Hey Creative Genius.
I hear that you’ve been working hard (yep, I cyber-snooped on you). Your business is growing. You are expanding the team. And, thankfully you followed the tips in my blog post about hiring interns. So, you already know the skinny on what interns can and cannot do.
I am so proud of you.
Now, let’s discuss the legal difference between independent contractors and employees, and how to choose one over the other (because making sure that you run a legitimate business keeps you up at night).
As you grow, you will be tempted to contract out morsels of your business on a project basis. Let’s be honest, you don’t want the burden of dealing with minimum wage, payroll taxes, unemployment insurance, and you don’t want to make a long term commitment.
I get it.
The reality is…neither the IRS or the court cares. They don’t give two craps about what inconveniences you in your business. Not even one.
That’s why you must understand the legal difference between independent contractors and employees.
Before you go slapping titles (the legal term is “classifications”) on folks all willy-nilly style.
The quick + dirty difference is that you control the time, place and manner of how employees work (and with independent contractors, you do not).
Ask yourself these questions. Go with your hunch, instead of trying to choose the “correct” answer:
-Is the work that you need similar to the type of work that the person performs in their own business?
-Is the work project-based (and not a long-term commitment)?
-Can the person set their own hours (in lieu of hours controlled by you)?
-Are you simply concerned with the outcome of the work (and not the process or procedures)?
-Will the person provide their own equipment?
-Will they work from their own location?
-Are they responsible for paying their own business expenses?
-Do they have clients other than you? Are you okay with that?
If you’ve answered yes to most of the questions, then you are probably looking to hire an independent contractor. Read on for the differences between the contractor and employee.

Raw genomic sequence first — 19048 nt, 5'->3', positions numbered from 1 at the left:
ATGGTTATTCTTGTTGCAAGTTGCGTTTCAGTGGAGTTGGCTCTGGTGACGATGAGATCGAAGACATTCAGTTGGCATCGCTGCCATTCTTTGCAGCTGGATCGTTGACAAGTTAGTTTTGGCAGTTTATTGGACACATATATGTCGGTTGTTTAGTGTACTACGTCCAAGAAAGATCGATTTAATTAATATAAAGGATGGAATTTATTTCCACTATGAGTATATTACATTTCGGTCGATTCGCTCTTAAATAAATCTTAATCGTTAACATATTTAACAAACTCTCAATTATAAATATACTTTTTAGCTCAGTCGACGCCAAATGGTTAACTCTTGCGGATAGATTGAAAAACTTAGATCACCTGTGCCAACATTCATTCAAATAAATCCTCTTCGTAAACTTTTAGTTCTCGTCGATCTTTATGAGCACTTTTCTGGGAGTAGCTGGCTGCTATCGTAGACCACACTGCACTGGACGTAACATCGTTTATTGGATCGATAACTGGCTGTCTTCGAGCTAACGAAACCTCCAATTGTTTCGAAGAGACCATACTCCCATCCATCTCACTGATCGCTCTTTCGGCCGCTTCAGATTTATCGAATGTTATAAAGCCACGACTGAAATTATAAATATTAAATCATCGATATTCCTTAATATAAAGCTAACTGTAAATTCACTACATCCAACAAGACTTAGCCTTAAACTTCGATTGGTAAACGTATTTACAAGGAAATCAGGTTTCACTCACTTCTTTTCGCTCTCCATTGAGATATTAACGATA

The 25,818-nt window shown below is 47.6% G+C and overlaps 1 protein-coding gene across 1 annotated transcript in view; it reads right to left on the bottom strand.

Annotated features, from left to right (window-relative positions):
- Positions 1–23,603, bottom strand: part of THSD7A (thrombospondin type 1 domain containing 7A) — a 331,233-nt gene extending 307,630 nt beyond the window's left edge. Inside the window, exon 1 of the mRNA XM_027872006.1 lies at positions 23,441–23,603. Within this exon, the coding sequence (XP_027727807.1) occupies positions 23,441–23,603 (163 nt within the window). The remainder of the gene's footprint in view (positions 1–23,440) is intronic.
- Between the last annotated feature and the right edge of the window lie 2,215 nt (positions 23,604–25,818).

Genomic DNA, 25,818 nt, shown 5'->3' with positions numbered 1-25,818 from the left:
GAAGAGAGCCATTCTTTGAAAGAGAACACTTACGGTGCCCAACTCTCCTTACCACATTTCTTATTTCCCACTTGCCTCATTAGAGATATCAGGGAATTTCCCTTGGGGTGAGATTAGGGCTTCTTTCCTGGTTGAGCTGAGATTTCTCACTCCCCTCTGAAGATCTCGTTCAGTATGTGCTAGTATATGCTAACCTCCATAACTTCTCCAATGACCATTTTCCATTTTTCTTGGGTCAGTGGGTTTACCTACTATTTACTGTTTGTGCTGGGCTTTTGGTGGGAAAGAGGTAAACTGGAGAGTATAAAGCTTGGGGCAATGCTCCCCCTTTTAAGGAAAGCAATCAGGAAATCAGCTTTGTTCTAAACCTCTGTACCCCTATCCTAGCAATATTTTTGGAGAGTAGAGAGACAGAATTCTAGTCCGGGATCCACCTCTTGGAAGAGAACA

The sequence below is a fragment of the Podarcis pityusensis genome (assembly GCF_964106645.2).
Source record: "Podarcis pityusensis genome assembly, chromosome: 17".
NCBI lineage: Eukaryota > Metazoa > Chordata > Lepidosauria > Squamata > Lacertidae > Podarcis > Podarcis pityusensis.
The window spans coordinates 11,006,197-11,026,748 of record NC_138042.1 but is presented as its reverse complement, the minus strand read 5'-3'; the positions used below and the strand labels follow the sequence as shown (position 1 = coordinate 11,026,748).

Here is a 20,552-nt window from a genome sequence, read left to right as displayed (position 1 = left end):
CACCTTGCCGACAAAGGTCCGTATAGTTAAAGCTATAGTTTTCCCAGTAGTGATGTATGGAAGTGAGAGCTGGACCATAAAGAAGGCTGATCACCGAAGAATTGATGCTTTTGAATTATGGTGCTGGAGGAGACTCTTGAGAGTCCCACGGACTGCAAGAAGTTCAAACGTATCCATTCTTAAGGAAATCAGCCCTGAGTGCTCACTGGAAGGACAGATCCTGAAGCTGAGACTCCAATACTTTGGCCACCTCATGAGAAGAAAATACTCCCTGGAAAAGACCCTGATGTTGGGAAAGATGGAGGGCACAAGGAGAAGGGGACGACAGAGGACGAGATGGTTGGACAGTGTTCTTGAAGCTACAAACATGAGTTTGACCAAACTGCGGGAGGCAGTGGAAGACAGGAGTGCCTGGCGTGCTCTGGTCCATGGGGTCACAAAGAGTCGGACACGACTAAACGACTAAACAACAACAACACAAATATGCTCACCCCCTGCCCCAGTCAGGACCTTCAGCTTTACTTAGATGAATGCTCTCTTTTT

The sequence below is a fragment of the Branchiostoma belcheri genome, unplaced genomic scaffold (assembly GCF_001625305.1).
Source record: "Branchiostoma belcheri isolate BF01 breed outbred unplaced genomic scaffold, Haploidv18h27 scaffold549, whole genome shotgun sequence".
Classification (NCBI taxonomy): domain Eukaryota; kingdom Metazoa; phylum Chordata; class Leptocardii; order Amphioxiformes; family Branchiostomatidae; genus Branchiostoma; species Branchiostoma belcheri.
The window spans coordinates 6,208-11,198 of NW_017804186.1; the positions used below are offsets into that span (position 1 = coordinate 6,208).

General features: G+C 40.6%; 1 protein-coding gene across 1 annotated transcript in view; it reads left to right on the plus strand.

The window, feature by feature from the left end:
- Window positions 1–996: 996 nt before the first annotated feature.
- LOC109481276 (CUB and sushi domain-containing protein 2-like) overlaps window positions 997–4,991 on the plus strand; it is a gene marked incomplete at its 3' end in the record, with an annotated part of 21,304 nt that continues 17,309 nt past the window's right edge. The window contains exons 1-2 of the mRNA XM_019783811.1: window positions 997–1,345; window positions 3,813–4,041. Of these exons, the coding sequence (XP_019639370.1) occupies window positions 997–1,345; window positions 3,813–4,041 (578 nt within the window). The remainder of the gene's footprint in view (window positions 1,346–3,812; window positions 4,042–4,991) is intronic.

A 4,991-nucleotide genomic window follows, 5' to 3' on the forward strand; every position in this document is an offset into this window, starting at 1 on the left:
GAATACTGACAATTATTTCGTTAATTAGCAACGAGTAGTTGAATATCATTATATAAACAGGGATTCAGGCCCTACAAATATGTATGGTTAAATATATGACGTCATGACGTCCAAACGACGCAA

-has an ongoing working relationship with you
-uses your equipment to get things done (i.e. laptop, phone, office supplies, etc.)
-may receive employee benefits, pension and vacation time
-is involved in the daily operations of your business
-works on site at your business location
-is typically paid hourly or salary
-usually works just for one employer and is restricted from outside work
An independent contractor:
-independently runs a business involving the same work that you are hiring them to perform
-has multiple clients
-will use their own supplies and equipment
-controls the “how’ of the job and provides you with the end product
-works from an independent location
-has a project-based working relationship with the business retaining their services
-controls their schedule
-submits invoices for work and is usually paid a flat fee or commission
-responsible for their own taxes
-are not eligible for unemployment benefits or worker’s compensation
This list provides a starting point to classify the people working on your team. The IRS has a 20 factor test that you should keep in your creative business arsenal as well. However, the final determination is always based on your specific circumstances.
Your inner-rebel may wonder why the heck this all matters.
Lawsuits for backpay. IRS penalties and fines. Enough said?